What should the Mets do with their man of mystery, Matt Harvey?

Tim BrownMLB columnist

LAKE BUENA VISTA, Fla. – Pity the New York Mets, again, they being run from the consciousness of a town that has little time or patience for subtleness. And gray area? Paint that thing black or white, and be right about it, and when you’re wrong about it say you’re wrong about it, but mostly be right about it.

So, Matt Harvey. Free-agent class of 2018-19. Pitcher. Occasionally convincing debater. Man of mystery.

The last part is the problem, as the Mets are a team of mystery, and in the best scenario, the very best scenario, where doves coo in the morning sun and unicorns frolic in the gloaming, Harvey and Jacob deGrom and Noah Syndergaard and Steven Matz and Zack Wheeler coo and frolic and the Mets are relevant. You know this scenario because the Mets have been selling it for a few years. Step right up and coo, frolic, win.

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And now Harvey is a two-time major surgery survivor, those being Tommy John and thoracic outlet, and suddenly he’s coming up on 29 years old, and in two seasons his ERA has gone from 2.71 to 4.86 to 6.70. Happy hour PTA meetings are less volatile.

What the Mets can’t decide is who or what Matt Harvey will be between now and free agency, in the one season he presumably has remaining in New York.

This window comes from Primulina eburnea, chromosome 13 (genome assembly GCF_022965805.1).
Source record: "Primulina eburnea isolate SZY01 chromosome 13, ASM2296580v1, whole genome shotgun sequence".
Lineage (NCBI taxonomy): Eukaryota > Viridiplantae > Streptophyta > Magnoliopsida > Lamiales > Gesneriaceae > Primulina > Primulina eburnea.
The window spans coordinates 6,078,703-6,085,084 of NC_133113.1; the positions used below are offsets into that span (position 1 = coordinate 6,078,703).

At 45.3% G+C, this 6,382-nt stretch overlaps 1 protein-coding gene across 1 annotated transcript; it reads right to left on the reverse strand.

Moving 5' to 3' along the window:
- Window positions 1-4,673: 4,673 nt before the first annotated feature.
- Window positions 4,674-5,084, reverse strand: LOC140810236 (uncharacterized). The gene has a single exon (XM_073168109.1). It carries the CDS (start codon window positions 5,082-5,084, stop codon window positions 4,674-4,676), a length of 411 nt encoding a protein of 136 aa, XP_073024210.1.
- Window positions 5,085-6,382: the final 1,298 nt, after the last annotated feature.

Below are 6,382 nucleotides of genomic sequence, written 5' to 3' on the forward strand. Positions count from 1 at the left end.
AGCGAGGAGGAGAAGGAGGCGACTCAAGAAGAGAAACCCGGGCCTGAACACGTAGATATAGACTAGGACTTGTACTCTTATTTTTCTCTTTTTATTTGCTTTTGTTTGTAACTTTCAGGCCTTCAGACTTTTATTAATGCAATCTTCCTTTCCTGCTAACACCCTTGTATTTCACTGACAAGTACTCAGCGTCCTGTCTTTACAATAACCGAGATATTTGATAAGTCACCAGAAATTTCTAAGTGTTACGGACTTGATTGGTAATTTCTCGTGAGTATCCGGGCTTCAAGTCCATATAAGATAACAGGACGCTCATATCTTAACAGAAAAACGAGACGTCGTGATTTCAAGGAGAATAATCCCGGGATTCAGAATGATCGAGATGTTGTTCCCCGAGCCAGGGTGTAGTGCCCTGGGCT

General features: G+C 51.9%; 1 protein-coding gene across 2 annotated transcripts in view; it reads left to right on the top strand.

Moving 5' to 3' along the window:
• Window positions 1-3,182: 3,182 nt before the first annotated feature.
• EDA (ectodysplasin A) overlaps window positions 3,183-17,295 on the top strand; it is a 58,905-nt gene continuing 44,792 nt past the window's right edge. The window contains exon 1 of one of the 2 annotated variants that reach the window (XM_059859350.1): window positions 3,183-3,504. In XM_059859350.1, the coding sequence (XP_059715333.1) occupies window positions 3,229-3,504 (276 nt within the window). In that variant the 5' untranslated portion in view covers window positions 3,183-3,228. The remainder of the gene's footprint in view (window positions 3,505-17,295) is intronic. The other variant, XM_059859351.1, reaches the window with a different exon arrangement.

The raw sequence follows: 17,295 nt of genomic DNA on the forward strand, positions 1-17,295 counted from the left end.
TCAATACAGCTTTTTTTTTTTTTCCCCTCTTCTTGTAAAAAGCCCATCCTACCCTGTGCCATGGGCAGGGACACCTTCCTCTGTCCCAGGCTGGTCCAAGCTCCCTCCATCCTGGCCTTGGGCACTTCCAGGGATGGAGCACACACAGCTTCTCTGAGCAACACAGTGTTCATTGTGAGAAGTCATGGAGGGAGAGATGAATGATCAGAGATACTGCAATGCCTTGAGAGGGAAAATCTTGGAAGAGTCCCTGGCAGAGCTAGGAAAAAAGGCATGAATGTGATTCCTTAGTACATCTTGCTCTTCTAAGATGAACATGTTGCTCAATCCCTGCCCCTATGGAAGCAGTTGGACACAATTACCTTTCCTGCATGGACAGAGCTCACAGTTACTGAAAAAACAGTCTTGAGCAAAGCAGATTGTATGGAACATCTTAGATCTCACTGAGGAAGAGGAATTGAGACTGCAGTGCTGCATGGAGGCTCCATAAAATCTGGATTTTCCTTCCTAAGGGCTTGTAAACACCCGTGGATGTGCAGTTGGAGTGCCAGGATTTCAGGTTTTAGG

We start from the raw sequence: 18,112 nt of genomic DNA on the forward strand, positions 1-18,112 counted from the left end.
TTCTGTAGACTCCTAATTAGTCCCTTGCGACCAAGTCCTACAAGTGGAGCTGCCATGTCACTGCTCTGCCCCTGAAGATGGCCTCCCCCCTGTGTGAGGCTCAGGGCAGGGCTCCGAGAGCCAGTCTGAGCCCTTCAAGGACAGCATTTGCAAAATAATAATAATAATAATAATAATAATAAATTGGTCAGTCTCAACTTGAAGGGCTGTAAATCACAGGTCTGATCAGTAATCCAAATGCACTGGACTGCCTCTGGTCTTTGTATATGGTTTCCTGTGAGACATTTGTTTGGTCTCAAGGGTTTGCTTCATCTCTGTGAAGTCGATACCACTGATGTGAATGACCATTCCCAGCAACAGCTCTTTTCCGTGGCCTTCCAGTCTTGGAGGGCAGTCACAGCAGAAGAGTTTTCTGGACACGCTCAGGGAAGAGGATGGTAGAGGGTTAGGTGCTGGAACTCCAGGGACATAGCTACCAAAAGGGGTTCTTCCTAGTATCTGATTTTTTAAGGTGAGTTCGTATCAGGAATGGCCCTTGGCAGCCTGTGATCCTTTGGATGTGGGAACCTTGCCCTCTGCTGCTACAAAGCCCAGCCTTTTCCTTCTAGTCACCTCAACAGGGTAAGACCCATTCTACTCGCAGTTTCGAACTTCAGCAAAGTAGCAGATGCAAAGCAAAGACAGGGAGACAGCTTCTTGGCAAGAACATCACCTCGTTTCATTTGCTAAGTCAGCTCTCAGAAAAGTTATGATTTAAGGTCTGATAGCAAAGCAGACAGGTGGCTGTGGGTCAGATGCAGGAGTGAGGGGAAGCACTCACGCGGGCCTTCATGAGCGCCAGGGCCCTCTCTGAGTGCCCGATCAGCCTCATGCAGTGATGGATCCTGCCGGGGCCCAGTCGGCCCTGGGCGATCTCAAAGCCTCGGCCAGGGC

“There’s a lot more evaluating and talking to and seeing him throw,” new Mets manager Mickey Callaway said Tuesday at MLB’s Winter Meetings.

So, when teams, desperate for pitching and willing to throw themselves on the mercy of what’s next, inquire on Harvey, the Mets must ask themselves if Harvey is on his way out or on his way back. Are they trading Dark Knight? Or good night?

Matt Harvey looks on during a game against the Marlins on Sept. 18, 2017, in Miami, Florida. (Getty Images)
Matt Harvey looks on during a game against the Marlins on Sept. 18, 2017, in Miami, Florida. (Getty Images)

Those close to Harvey believe – or say they believe – he will pitch in Queens this summer, ride it out, reclaim some of that big ol’ fastball, re-establish himself as something like reliable, take back his career and, maybe, the life he once envisioned for himself. Those not so close to him are listening to what are being termed as inquiries into Harvey’s availability, not exactly shopping Harvey but not wed to him either. See, the Mets don’t know what he’s going to be either, and there seems no sense in hanging on to a pitcher whose best days are well behind him, but part of them believes in doves and unicorns too, that they could pitch themselves back into competence. That would involve more than Harvey, but maybe doesn’t happen without him either.

Speculation at the moment seems to center on the Baltimore Orioles, who’ve hardly seen a reclamation-project starter they didn’t like, and the Texas Rangers. You can bet they’re not alone in what almost certainly are half-hearted pursuits, because if the Mets really believed they’d seen the end of Harvey they’d have non-tendered him, and therefore the ask on Harvey is probably not insignificant. Harvey, after all, has been injured. And maybe now he is healthy. And he would not be the first ballplayer to dedicate himself to his walk year. The Mets would not want to miss out on that little bonanza. On the other hand, well, so much would have to go right just for it to be OK.

It’s all so gray. It’s all so tempting. Unicorns, man.

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